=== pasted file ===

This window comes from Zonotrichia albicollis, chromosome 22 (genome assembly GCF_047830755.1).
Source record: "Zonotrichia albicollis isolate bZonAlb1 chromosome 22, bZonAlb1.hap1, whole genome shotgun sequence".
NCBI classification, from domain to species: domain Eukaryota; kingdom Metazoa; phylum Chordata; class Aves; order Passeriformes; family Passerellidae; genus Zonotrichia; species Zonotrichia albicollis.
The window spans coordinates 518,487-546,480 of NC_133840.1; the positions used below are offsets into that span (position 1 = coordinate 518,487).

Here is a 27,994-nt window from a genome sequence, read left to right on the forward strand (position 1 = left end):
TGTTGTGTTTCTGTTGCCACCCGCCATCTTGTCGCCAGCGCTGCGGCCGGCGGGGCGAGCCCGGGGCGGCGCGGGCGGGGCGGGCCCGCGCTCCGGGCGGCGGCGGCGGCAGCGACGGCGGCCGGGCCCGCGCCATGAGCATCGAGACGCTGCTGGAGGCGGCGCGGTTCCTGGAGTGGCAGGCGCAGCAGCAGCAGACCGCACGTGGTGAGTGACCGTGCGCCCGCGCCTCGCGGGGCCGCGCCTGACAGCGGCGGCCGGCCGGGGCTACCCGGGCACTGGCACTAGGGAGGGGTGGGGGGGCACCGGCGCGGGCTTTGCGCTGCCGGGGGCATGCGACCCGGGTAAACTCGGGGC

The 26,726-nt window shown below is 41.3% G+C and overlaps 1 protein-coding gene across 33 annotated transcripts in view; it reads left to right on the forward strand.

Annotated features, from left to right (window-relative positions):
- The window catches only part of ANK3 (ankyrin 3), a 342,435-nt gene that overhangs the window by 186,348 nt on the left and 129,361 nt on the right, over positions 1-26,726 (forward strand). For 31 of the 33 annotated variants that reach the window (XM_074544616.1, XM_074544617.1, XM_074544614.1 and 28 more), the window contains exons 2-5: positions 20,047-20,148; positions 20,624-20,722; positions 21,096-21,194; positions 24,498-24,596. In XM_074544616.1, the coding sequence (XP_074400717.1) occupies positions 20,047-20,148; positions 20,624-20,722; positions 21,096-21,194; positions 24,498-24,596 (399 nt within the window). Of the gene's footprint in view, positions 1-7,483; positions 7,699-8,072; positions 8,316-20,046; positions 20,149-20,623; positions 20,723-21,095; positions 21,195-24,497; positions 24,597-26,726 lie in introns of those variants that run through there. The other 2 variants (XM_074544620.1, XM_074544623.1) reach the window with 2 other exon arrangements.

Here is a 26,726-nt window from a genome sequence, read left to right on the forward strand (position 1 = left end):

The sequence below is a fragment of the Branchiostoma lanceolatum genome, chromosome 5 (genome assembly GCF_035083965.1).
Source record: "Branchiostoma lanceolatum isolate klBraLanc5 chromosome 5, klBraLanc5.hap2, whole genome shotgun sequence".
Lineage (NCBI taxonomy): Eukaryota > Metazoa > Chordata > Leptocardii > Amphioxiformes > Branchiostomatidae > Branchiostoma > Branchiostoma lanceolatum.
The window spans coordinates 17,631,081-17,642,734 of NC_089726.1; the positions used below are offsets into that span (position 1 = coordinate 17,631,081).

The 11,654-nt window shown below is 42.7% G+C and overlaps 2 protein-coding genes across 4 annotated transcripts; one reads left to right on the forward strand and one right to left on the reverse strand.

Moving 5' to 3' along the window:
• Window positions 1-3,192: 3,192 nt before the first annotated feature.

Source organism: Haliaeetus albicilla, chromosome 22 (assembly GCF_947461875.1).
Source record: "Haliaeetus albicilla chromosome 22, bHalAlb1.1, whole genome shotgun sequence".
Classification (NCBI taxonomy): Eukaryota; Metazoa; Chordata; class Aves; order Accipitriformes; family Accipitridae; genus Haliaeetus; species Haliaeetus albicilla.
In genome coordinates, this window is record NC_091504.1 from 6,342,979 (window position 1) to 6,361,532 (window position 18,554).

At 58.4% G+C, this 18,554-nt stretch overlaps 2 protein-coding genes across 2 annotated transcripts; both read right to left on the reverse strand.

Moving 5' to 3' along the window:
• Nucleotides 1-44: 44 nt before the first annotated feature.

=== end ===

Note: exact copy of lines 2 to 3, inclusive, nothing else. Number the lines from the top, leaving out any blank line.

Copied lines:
Source record: "Zonotrichia albicollis isolate bZonAlb1 chromosome 22, bZonAlb1.hap1, whole genome shotgun sequence".
NCBI classification, from domain to species: domain Eukaryota; kingdom Metazoa; phylum Chordata; class Aves; order Passeriformes; family Passerellidae; genus Zonotrichia; species Zonotrichia albicollis.